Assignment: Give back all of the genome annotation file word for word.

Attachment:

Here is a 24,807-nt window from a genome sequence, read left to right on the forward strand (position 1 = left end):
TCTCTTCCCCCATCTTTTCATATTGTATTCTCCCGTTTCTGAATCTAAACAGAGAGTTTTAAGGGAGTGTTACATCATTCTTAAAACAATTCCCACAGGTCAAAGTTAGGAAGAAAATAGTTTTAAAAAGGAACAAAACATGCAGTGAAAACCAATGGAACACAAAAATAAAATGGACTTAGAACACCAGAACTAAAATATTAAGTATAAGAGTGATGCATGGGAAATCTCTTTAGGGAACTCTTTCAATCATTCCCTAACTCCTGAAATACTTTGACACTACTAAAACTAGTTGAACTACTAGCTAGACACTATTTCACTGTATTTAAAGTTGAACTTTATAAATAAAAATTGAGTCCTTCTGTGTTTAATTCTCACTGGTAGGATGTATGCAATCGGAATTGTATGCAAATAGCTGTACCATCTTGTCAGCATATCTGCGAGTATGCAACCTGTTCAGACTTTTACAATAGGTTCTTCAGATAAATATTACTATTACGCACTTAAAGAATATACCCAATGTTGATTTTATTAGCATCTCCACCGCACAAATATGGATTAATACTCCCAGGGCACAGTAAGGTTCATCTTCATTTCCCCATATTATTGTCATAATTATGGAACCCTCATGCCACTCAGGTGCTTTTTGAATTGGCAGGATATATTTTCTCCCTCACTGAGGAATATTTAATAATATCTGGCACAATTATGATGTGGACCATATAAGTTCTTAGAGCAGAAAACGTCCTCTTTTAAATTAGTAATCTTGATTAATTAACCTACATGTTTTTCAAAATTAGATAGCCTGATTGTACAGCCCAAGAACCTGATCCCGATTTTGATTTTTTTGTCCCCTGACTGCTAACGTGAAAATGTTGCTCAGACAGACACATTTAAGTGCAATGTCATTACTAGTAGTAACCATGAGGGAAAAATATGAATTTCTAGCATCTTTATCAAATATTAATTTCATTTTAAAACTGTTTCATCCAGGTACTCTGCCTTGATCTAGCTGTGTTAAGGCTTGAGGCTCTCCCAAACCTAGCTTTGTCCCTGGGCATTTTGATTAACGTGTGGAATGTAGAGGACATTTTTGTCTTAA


Here is a 24,807-nt window from a genome sequence, read left to right on the forward strand (position 1 = left end):
TCTCTTCCCCCATCTTTTCATATTGTATTCTCCCGTTTCTGAATCTAAACAGAGAGTTTTAAGGGAGTGTTACATCATTCTTAAAACAATTCCCACAGGTCAAAGTTAGGAAGAAAATAGTTTTAAAAAGGAACAAAACATGCAGTGAAAACCAATGGAACACAAAAATAAAATGGACTTAGAACACCAGAACTAAAATATTAAGTATAAGAGTGATGCATGGGAAATCTCTTTAGGGAACTCTTTCAATCATTCCCTAACTCCTGAAATACTTTGACACTACTAAAACTAGTTGAACTACTAGCTAGACACTATTTCACTGTATTTAAAGTTGAACTTTATAAATAAAAATTGAGTCCTTCTGTGTTTAATTCTCACTGGTAGGATGTATGCAATCGGAATTGTATGCAAATAGCTGTACCATCTTGTCAGCATATCTGCGAGTATGCAACCTGTTCAGACTTTTACAATAGGTTCTTCAGATAAATATTACTATTACGCACTTAAAGAATATACCCAATGTTGATTTTATTAGCATCTCCACCGCACAAATATGGATTAATACTCCCAGGGCACAGTAAGGTTCATCTTCATTTCCCCATATTATTGTCATAATTATGGAACCCTCATGCCACTCAGGTGCTTTTTGAATTGGCAGGATATATTTTCTCCCTCACTGAGGAATATTTAATAATATCTGGCACAATTATGATGTGGACCATATAAGTTCTTAGAGCAGAAAACGTCCTCTTTTAAATTAGTAATCTTGATTAATTAACCTACATGTTTTTCAAAATTAGATAGCCTGATTGTACAGCCCAAGAACCTGATCCCGATTTTGATTTTTTTGTCCCCTGACTGCTAACGTGAAAATGTTGCTCAGACAGACACATTTAAGTGCAATGTCATTACTAGTAGTAACCATGAGGGAAAAATATGAATTTCTAGCATCTTTATCAAATATTAATTTCATTTTAAAACTGTTTCATCCAGGTACTCTGCCTTGATCTAGCTGTGTTAAGGCTTGAGGCTCTCCCAAACCTAGCTTTGTCCCTGGGCATTTTGATTAACGTGTGGAATGTAGAGGACATTTTTGTCTTAA